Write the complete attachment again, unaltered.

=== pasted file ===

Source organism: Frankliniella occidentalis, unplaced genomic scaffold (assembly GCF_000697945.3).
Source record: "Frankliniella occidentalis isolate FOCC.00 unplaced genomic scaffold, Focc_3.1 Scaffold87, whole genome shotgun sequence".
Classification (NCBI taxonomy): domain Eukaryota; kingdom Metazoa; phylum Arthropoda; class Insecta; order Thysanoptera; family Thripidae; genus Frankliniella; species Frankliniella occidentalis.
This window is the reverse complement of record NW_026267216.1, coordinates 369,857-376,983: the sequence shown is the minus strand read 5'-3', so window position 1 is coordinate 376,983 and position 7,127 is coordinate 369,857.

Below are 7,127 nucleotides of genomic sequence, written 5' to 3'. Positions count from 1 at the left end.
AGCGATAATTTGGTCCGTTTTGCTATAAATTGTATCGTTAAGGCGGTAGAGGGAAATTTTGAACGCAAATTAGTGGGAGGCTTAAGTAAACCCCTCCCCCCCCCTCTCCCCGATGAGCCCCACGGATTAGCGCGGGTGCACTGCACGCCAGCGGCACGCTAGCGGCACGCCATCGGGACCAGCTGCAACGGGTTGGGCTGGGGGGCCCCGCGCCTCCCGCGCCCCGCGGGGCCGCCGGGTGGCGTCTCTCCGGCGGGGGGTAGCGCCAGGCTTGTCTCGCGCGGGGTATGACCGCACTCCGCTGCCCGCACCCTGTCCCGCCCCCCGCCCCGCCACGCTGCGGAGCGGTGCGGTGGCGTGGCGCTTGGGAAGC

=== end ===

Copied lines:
Source organism: Frankliniella occidentalis, unplaced genomic scaffold (assembly GCF_000697945.3).
Source record: "Frankliniella occidentalis isolate FOCC.00 unplaced genomic scaffold, Focc_3.1 Scaffold87, whole genome shotgun sequence".
Classification (NCBI taxonomy): domain Eukaryota; kingdom Metazoa; phylum Arthropoda; class Insecta; order Thysanoptera; family Thripidae; genus Frankliniella; species Frankliniella occidentalis.
This window is the reverse complement of record NW_026267216.1, coordinates 369,857-376,983: the sequence shown is the minus strand read 5'-3', so window position 1 is coordinate 376,983 and position 7,127 is coordinate 369,857.

Below are 7,127 nucleotides of genomic sequence, written 5' to 3'. Positions count from 1 at the left end.
AGCGATAATTTGGTCCGTTTTGCTATAAATTGTATCGTTAAGGCGGTAGAGGGAAATTTTGAACGCAAATTAGTGGGAGGCTTAAGTAAACCCCTCCCCCCCCCTCTCCCCGATGAGCCCCACGGATTAGCGCGGGTGCACTGCACGCCAGCGGCACGCTAGCGGCACGCCATCGGGACCAGCTGCAACGGGTTGGGCTGGGGGGCCCCGCGCCTCCCGCGCCCCGCGGGGCCGCCGGGTGGCGTCTCTCCGGCGGGGGGTAGCGCCAGGCTTGTCTCGCGCGGGGTATGACCGCACTCCGCTGCCCGCACCCTGTCCCGCCCCCCGCCCCGCCACGCTGCGGAGCGGTGCGGTGGCGTGGCGCTTGGGAAGC